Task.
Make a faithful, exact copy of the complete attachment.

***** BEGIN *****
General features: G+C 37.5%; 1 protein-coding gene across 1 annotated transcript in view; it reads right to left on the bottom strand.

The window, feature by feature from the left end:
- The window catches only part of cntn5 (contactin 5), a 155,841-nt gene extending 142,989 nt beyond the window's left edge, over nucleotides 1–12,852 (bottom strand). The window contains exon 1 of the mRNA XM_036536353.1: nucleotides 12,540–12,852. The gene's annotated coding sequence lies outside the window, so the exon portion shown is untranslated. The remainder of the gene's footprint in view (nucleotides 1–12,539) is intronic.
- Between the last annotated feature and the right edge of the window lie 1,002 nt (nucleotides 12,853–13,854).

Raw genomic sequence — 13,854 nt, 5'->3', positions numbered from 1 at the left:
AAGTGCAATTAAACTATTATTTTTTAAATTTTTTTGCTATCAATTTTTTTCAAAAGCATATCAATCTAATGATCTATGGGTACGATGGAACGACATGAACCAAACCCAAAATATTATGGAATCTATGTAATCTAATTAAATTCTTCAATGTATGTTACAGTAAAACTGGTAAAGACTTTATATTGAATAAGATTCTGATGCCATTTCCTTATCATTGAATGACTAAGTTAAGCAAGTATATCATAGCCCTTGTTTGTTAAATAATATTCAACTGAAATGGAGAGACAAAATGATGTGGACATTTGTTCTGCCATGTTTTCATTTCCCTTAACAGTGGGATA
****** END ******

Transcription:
General features: G+C 37.5%; 1 protein-coding gene across 1 annotated transcript in view; it reads right to left on the bottom strand.

The window, feature by feature from the left end:
- The window catches only part of cntn5 (contactin 5), a 155,841-nt gene extending 142,989 nt beyond the window's left edge, over nucleotides 1–12,852 (bottom strand). The window contains exon 1 of the mRNA XM_036536353.1: nucleotides 12,540–12,852. The gene's annotated coding sequence lies outside the window, so the exon portion shown is untranslated. The remainder of the gene's footprint in view (nucleotides 1–12,539) is intronic.
- Between the last annotated feature and the right edge of the window lie 1,002 nt (nucleotides 12,853–13,854).

Raw genomic sequence — 13,854 nt, 5'->3', positions numbered from 1 at the left:
AAGTGCAATTAAACTATTATTTTTTAAATTTTTTTGCTATCAATTTTTTTCAAAAGCATATCAATCTAATGATCTATGGGTACGATGGAACGACATGAACCAAACCCAAAATATTATGGAATCTATGTAATCTAATTAAATTCTTCAATGTATGTTACAGTAAAACTGGTAAAGACTTTATATTGAATAAGATTCTGATGCCATTTCCTTATCATTGAATGACTAAGTTAAGCAAGTATATCATAGCCCTTGTTTGTTAAATAATATTCAACTGAAATGGAGAGACAAAATGATGTGGACATTTGTTCTGCCATGTTTTCATTTCCCTTAACAGTGGGATA